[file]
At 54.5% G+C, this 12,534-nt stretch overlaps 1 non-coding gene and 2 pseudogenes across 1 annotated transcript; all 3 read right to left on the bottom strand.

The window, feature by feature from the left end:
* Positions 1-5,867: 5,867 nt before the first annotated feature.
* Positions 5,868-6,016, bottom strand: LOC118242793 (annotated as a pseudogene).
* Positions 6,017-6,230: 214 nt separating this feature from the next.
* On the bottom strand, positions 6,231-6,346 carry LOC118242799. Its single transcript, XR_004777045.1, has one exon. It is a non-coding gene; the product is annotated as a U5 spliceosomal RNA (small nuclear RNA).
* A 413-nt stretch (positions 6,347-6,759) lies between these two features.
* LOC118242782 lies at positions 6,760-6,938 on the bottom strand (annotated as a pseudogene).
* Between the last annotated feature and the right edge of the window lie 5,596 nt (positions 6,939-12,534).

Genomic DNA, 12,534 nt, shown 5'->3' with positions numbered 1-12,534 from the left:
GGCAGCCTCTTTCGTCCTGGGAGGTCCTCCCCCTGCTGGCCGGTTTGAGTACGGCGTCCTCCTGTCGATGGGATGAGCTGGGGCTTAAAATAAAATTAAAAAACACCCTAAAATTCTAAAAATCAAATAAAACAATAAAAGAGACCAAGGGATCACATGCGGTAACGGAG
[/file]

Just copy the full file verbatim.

At 54.5% G+C, this 12,534-nt stretch overlaps 1 non-coding gene and 2 pseudogenes across 1 annotated transcript; all 3 read right to left on the bottom strand.

The window, feature by feature from the left end:
* Positions 1-5,867: 5,867 nt before the first annotated feature.
* Positions 5,868-6,016, bottom strand: LOC118242793 (annotated as a pseudogene).
* Positions 6,017-6,230: 214 nt separating this feature from the next.
* On the bottom strand, positions 6,231-6,346 carry LOC118242799. Its single transcript, XR_004777045.1, has one exon. It is a non-coding gene; the product is annotated as a U5 spliceosomal RNA (small nuclear RNA).
* A 413-nt stretch (positions 6,347-6,759) lies between these two features.
* LOC118242782 lies at positions 6,760-6,938 on the bottom strand (annotated as a pseudogene).
* Between the last annotated feature and the right edge of the window lie 5,596 nt (positions 6,939-12,534).

Genomic DNA, 12,534 nt, shown 5'->3' with positions numbered 1-12,534 from the left:
GGCAGCCTCTTTCGTCCTGGGAGGTCCTCCCCCTGCTGGCCGGTTTGAGTACGGCGTCCTCCTGTCGATGGGATGAGCTGGGGCTTAAAATAAAATTAAAAAACACCCTAAAATTCTAAAAATCAAATAAAACAATAAAAGAGACCAAGGGATCACATGCGGTAACGGAG